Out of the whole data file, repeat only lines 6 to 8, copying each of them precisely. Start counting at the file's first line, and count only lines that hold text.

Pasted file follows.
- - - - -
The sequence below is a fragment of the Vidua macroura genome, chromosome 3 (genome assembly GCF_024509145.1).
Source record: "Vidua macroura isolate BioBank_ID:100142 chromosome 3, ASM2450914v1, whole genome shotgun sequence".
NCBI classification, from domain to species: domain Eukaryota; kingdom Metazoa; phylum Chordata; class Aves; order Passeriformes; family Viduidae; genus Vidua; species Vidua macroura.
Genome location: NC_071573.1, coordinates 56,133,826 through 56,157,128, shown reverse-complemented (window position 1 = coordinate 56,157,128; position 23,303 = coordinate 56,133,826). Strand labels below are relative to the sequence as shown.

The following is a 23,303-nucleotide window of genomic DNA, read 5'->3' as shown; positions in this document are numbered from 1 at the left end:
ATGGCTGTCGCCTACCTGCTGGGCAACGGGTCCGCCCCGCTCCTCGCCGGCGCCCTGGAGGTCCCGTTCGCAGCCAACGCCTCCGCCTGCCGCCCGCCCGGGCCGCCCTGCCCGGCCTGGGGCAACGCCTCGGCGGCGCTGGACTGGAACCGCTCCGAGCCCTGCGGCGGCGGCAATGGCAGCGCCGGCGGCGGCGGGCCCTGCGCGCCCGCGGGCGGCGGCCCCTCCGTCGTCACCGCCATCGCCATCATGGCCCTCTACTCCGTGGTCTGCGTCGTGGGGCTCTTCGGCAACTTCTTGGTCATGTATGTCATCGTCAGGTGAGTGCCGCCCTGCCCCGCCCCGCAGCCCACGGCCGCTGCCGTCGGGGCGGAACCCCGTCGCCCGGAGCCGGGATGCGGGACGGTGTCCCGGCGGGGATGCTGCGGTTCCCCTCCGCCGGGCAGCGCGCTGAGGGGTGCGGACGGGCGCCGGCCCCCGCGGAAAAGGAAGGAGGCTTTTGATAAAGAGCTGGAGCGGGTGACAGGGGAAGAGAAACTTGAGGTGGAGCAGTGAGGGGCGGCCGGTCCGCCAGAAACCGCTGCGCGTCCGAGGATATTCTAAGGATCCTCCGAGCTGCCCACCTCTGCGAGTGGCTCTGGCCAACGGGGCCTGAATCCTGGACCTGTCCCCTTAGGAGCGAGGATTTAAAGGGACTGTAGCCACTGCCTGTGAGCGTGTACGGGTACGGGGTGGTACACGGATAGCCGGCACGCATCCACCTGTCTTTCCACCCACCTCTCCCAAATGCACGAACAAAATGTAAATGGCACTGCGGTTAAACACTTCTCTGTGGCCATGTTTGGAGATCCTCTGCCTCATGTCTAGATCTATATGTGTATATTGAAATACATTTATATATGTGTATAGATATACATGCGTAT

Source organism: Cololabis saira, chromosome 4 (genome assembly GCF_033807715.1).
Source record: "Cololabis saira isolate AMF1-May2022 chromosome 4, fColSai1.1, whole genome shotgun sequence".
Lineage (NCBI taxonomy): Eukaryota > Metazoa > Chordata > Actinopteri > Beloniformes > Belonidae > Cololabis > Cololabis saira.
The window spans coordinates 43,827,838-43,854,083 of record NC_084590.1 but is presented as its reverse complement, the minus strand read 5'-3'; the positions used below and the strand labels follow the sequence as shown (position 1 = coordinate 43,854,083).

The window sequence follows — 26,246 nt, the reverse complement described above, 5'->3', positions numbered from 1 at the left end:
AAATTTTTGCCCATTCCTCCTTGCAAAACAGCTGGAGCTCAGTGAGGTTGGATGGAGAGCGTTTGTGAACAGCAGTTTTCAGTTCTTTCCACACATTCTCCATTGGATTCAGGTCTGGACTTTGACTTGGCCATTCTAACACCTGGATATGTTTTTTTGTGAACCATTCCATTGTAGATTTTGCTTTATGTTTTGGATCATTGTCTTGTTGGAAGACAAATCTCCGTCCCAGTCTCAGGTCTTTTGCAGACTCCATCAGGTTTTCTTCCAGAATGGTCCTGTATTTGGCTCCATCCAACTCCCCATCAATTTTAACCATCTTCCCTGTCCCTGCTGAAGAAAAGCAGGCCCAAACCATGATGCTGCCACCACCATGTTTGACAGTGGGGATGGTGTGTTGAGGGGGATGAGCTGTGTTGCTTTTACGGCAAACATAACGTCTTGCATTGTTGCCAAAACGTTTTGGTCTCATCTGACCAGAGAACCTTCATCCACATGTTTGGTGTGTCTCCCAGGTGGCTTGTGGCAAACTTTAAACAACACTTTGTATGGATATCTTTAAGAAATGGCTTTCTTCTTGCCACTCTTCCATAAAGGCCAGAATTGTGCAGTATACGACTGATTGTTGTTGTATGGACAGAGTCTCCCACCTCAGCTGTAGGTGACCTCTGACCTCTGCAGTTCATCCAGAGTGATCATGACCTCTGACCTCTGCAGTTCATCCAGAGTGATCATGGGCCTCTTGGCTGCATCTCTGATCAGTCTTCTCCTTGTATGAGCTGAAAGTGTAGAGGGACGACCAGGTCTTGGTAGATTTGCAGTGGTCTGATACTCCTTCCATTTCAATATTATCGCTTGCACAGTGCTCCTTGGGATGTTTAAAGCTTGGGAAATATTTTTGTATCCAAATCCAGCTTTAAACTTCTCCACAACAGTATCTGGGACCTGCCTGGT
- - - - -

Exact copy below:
ATGGCTGTCGCCTACCTGCTGGGCAACGGGTCCGCCCCGCTCCTCGCCGGCGCCCTGGAGGTCCCGTTCGCAGCCAACGCCTCCGCCTGCCGCCCGCCCGGGCCGCCCTGCCCGGCCTGGGGCAACGCCTCGGCGGCGCTGGACTGGAACCGCTCCGAGCCCTGCGGCGGCGGCAATGGCAGCGCCGGCGGCGGCGGGCCCTGCGCGCCCGCGGGCGGCGGCCCCTCCGTCGTCACCGCCATCGCCATCATGGCCCTCTACTCCGTGGTCTGCGTCGTGGGGCTCTTCGGCAACTTCTTGGTCATGTATGTCATCGTCAGGTGAGTGCCGCCCTGCCCCGCCCCGCAGCCCACGGCCGCTGCCGTCGGGGCGGAACCCCGTCGCCCGGAGCCGGGATGCGGGACGGTGTCCCGGCGGGGATGCTGCGGTTCCCCTCCGCCGGGCAGCGCGCTGAGGGGTGCGGACGGGCGCCGGCCCCCGCGGAAAAGGAAGGAGGCTTTTGATAAAGAGCTGGAGCGGGTGACAGGGGAAGAGAAACTTGAGGTGGAGCAGTGAGGGGCGGCCGGTCCGCCAGAAACCGCTGCGCGTCCGAGGATATTCTAAGGATCCTCCGAGCTGCCCACCTCTGCGAGTGGCTCTGGCCAACGGGGCCTGAATCCTGGACCTGTCCCCTTAGGAGCGAGGATTTAAAGGGACTGTAGCCACTGCCTGTGAGCGTGTACGGGTACGGGGTGGTACACGGATAGCCGGCACGCATCCACCTGTCTTTCCACCCACCTCTCCCAAATGCACGAACAAAATGTAAATGGCACTGCGGTTAAACACTTCTCTGTGGCCATGTTTGGAGATCCTCTGCCTCATGTCTAGATCTATATGTGTATATTGAAATACATTTATATATGTGTATAGATATACATGCGTAT

Source organism: Cololabis saira, chromosome 4 (genome assembly GCF_033807715.1).
Source record: "Cololabis saira isolate AMF1-May2022 chromosome 4, fColSai1.1, whole genome shotgun sequence".